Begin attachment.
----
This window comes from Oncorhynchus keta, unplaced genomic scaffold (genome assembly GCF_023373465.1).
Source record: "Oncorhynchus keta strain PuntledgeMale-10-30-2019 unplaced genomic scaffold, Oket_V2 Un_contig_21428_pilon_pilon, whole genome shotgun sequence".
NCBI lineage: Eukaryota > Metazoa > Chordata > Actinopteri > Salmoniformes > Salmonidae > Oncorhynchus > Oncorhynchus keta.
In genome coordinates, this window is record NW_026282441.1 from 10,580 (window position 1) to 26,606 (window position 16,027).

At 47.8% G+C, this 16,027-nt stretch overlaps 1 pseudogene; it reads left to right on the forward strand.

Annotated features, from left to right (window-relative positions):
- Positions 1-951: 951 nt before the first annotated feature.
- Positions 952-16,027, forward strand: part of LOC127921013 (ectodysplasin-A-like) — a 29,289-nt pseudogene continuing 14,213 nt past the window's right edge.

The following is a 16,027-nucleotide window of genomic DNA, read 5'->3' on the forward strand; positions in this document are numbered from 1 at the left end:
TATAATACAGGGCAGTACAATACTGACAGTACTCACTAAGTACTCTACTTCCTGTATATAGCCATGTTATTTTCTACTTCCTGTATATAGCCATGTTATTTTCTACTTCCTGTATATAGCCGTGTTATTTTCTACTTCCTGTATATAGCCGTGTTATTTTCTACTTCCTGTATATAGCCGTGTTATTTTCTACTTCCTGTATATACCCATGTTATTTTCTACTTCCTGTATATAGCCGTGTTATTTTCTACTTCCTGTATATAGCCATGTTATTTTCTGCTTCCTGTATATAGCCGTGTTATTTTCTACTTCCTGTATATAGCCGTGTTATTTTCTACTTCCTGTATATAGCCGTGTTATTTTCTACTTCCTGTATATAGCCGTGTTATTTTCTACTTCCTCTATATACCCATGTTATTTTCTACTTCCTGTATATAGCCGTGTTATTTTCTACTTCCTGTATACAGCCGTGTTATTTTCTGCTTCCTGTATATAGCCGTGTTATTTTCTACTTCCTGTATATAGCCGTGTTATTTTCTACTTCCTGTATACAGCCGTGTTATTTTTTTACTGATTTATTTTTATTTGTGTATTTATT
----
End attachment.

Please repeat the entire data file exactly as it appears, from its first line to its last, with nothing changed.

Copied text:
This window comes from Oncorhynchus keta, unplaced genomic scaffold (genome assembly GCF_023373465.1).
Source record: "Oncorhynchus keta strain PuntledgeMale-10-30-2019 unplaced genomic scaffold, Oket_V2 Un_contig_21428_pilon_pilon, whole genome shotgun sequence".
NCBI lineage: Eukaryota > Metazoa > Chordata > Actinopteri > Salmoniformes > Salmonidae > Oncorhynchus > Oncorhynchus keta.
In genome coordinates, this window is record NW_026282441.1 from 10,580 (window position 1) to 26,606 (window position 16,027).

At 47.8% G+C, this 16,027-nt stretch overlaps 1 pseudogene; it reads left to right on the forward strand.

Annotated features, from left to right (window-relative positions):
- Positions 1-951: 951 nt before the first annotated feature.
- Positions 952-16,027, forward strand: part of LOC127921013 (ectodysplasin-A-like) — a 29,289-nt pseudogene continuing 14,213 nt past the window's right edge.

The following is a 16,027-nucleotide window of genomic DNA, read 5'->3' on the forward strand; positions in this document are numbered from 1 at the left end:
TATAATACAGGGCAGTACAATACTGACAGTACTCACTAAGTACTCTACTTCCTGTATATAGCCATGTTATTTTCTACTTCCTGTATATAGCCATGTTATTTTCTACTTCCTGTATATAGCCGTGTTATTTTCTACTTCCTGTATATAGCCGTGTTATTTTCTACTTCCTGTATATAGCCGTGTTATTTTCTACTTCCTGTATATACCCATGTTATTTTCTACTTCCTGTATATAGCCGTGTTATTTTCTACTTCCTGTATATAGCCATGTTATTTTCTGCTTCCTGTATATAGCCGTGTTATTTTCTACTTCCTGTATATAGCCGTGTTATTTTCTACTTCCTGTATATAGCCGTGTTATTTTCTACTTCCTGTATATAGCCGTGTTATTTTCTACTTCCTCTATATACCCATGTTATTTTCTACTTCCTGTATATAGCCGTGTTATTTTCTACTTCCTGTATACAGCCGTGTTATTTTCTGCTTCCTGTATATAGCCGTGTTATTTTCTACTTCCTGTATATAGCCGTGTTATTTTCTACTTCCTGTATACAGCCGTGTTATTTTTTTACTGATTTATTTTTATTTGTGTATTTATT